Why are kitchen deep cleans important?
It’s no secret that good hygienic practices are vital in a food preparation environment, and regular hand washing and utensil sterilisation should be a given. But this only combats a tiny percentage of the potential contaminates and germs that can be found around a professional kitchen. Regular kitchen deep cleans are a necessity, not only in respect to the health of your customers, but also to remain fully in line with accepted hygienic practices and regulations.
A deep clean doesn’t just cover worktops and appliances, but every accessible surface, with a strong focus on problem areas such as extraction and ventilation points and behind fridges and heavy machinery. It is recommended that kitchens carry out a deep clean at least once a year – and in a lot of cases more often – and one-off deep cleans could also be advised, such as before the opening of a new restaurant or café where building work may have caused contamination.
The 1990 Food and Safety Act placed the responsibility for hygienic practices in commercial kitchens firmly in the hands of the food production industry, leading to stricter regulations in line with legislative demands, and the Health and Safety at Work Act 1974 stipulates that food outlets are able to demonstrate the fact that they have a cleaning protocol in place. A regularly scheduled deep clean helps kitchens to meet this criterion, as well as offering a range of other benefits, such as better working conditions for staff, a prevention of pest infestation and hygienically prepared food for customers (stopping the risk of anyone contracting salmonella, e-coli and the like).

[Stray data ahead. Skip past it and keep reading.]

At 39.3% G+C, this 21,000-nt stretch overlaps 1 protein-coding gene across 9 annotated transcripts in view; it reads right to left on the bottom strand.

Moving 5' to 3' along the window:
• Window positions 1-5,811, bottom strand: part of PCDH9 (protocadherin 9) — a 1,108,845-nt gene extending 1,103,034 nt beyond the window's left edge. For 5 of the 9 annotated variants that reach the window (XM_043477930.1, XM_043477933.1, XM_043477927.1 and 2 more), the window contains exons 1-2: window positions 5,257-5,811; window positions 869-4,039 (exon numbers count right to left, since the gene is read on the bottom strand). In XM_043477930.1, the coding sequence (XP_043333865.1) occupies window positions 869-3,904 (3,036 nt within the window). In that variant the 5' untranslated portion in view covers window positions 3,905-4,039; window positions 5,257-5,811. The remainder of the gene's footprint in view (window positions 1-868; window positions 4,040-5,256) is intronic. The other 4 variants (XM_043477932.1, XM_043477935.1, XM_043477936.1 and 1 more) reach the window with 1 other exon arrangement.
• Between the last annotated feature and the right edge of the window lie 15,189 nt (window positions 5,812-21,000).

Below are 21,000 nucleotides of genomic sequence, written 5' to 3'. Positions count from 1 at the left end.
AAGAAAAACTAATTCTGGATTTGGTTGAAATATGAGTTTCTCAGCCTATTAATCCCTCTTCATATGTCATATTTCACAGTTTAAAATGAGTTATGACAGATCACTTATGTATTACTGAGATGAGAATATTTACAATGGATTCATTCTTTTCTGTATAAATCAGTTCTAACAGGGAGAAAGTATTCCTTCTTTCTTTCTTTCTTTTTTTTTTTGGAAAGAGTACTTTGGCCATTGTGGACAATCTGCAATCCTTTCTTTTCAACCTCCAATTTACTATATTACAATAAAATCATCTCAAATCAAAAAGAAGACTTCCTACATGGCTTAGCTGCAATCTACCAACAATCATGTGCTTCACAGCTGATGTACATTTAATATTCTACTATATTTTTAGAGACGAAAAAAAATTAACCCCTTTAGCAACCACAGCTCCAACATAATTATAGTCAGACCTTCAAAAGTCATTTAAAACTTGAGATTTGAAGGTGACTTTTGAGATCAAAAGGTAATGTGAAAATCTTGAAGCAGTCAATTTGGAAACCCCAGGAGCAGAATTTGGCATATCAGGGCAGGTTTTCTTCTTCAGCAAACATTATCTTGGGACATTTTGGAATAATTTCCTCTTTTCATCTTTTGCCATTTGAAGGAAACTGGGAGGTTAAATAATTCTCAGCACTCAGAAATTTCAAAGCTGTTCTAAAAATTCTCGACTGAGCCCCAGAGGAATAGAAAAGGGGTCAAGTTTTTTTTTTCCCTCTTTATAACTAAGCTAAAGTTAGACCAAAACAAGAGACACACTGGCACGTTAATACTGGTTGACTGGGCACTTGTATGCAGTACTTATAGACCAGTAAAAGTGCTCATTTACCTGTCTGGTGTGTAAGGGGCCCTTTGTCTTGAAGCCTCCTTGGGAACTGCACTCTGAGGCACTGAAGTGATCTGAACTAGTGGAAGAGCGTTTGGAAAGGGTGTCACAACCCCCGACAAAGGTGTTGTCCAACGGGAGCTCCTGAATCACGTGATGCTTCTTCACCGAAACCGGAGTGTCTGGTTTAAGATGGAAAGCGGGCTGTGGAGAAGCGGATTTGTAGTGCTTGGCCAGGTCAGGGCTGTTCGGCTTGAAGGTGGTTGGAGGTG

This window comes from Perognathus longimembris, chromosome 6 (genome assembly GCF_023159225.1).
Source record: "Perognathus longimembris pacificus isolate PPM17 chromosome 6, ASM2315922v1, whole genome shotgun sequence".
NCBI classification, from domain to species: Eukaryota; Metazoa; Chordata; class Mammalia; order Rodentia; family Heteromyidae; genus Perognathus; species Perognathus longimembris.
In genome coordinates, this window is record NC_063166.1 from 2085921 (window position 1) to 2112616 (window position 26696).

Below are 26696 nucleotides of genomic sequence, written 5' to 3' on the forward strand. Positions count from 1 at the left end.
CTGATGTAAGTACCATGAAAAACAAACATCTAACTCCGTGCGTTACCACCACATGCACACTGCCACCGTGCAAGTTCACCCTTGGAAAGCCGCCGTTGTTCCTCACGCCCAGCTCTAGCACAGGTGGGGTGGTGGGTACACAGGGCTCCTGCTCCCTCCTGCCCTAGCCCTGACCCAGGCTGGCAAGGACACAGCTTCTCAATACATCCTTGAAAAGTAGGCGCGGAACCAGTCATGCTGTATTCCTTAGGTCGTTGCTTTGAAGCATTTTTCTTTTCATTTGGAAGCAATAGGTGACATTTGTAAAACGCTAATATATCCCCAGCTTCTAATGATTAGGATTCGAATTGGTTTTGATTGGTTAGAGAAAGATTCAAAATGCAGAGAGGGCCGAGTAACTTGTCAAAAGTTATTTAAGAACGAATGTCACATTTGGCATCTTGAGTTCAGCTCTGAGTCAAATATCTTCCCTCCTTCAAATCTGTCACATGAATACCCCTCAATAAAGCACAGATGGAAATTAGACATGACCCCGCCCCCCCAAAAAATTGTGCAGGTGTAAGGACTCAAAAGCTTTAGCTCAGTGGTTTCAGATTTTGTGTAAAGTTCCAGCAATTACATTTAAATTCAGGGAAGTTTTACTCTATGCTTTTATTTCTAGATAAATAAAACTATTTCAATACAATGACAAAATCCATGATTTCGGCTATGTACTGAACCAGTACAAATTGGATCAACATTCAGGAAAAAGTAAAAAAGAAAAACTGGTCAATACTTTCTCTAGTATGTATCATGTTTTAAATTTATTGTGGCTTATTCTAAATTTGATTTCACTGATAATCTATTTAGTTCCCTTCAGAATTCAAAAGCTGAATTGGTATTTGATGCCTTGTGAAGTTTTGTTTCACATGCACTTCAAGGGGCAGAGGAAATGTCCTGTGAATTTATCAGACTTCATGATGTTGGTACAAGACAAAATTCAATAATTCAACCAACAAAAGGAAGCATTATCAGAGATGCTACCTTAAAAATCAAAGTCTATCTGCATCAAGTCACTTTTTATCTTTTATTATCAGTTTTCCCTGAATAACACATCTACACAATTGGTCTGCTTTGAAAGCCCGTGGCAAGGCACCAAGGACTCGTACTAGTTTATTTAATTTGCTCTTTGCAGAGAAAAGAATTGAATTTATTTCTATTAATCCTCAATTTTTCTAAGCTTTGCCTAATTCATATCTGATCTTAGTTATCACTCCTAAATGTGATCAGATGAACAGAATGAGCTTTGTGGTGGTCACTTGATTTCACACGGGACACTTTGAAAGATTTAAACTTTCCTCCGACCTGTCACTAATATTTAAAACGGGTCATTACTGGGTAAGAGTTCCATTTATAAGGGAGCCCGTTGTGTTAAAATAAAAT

So what’s included in a kitchen deep clean?
Thorough Surface and Structural Cleaning:
While daily cleaning after a lunch or dinner service takes care of most worktops, this accounts for only a small percentage of the surface area of your kitchen. Deep cleans take care of the rest, extensively sanitising and degreasing all floors, ceilings, walls, cupboards and storage units, windows, vents and light fittings, as well as paying special attention to areas often overlooked in daily cleans, such as behind fridges, high shelves and ovens.
Appliance and Equipment Cleaning:
Keeping food preparation equipment that’s used every day clean is vitally important to good hygienic practice, and daily cleaning mostly covers pots and pans, utensils and the surfaces of cooking appliances. No matter how effectively this is carried out, however, burnt on oil and grease will still build up over time on ovens, fryers, grills and hobs. During a deep clean, appliances are dismantled, cleaned and reassembled where appropriate, thoroughly descaling, degreasing and decarbonising all equipment – particularly important for ovens that can suffer operational problems if not cleaned thoroughly around twice a year.
A crucial part of any kitchen deep clean, extraction and ventilation systems must be given special consideration, as an unclean air extraction system isn’t just unhygienic; it also contains the recipe for fire.
A build-up of grease and cooking fats, the flow of fire-fuelling oxygen and potential sparks from gas hob flames all add up to a fire hazard, and health and safety regulations state that risk assessments of ventilation systems must be carried out to minimise this danger. Your insurance could be invalidated if extraction equipment isn’t kept clean, and effective ventilation is important for safe working conditions, so don’t take this task lightly.